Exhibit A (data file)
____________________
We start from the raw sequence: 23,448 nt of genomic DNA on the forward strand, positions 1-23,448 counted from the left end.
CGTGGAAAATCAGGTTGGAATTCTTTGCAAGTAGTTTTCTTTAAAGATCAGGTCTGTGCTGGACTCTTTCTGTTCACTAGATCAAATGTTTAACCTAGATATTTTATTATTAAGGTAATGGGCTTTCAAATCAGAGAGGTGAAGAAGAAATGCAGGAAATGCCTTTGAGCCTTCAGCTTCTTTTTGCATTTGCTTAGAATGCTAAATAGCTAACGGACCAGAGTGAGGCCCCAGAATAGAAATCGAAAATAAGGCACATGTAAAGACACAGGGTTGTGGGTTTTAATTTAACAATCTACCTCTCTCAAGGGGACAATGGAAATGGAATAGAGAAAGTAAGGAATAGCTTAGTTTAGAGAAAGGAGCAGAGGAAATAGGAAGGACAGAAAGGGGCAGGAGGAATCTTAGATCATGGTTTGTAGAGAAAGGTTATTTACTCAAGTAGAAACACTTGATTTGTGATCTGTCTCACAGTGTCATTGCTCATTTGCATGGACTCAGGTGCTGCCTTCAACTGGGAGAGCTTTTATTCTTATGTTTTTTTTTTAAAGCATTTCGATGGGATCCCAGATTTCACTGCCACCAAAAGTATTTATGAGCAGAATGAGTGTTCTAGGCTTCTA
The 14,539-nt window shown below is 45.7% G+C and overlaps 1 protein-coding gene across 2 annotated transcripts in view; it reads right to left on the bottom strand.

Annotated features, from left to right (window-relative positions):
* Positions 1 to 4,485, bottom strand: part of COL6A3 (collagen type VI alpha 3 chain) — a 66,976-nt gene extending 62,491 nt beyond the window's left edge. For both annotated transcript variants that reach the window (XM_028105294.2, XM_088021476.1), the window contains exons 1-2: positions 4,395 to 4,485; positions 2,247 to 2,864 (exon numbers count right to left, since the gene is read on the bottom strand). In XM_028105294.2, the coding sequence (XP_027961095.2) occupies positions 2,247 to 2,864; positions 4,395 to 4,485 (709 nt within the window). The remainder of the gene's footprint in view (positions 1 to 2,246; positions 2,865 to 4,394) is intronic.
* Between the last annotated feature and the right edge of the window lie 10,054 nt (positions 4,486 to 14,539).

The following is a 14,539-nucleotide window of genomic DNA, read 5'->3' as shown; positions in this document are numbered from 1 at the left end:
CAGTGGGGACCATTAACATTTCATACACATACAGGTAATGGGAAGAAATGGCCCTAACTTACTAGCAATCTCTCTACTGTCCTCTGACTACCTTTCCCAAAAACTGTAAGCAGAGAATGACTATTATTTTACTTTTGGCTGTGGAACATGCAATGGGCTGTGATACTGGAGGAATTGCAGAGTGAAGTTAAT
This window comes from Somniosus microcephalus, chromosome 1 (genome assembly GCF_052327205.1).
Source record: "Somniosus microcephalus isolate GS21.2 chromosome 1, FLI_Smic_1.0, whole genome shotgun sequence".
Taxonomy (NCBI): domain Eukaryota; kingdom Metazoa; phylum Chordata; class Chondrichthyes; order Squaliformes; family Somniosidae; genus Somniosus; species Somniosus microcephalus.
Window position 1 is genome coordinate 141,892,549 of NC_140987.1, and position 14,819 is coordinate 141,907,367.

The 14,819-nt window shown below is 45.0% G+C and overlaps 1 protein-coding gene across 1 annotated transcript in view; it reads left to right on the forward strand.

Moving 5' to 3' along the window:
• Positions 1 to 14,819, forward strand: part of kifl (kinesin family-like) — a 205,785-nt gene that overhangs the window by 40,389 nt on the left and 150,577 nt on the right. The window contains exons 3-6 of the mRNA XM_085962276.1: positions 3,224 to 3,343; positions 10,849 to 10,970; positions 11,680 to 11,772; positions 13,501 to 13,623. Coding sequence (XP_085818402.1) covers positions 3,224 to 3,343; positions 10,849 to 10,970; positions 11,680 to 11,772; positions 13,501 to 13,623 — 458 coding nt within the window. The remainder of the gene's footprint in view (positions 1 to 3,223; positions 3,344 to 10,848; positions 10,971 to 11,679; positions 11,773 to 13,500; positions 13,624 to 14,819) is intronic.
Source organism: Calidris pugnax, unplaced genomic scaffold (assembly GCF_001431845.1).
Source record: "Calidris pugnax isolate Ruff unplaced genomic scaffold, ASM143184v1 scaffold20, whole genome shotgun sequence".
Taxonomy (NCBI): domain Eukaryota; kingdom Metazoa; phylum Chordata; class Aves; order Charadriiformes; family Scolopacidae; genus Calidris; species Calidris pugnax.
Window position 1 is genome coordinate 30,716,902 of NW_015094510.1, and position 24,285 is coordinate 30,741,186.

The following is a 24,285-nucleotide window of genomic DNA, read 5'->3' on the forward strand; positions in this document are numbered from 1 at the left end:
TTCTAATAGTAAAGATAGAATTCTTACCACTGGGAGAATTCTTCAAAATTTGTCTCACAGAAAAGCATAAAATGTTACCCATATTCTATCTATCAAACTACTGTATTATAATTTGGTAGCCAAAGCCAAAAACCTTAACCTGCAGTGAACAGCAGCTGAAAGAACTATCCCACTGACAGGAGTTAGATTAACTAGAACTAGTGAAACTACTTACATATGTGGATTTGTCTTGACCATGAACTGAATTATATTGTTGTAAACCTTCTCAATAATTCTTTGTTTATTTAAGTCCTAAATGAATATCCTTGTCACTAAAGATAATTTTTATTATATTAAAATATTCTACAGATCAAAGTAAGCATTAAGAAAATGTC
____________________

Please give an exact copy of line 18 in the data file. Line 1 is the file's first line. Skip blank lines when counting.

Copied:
Taxonomy (NCBI): domain Eukaryota; kingdom Metazoa; phylum Chordata; class Aves; order Charadriiformes; family Scolopacidae; genus Calidris; species Calidris pugnax.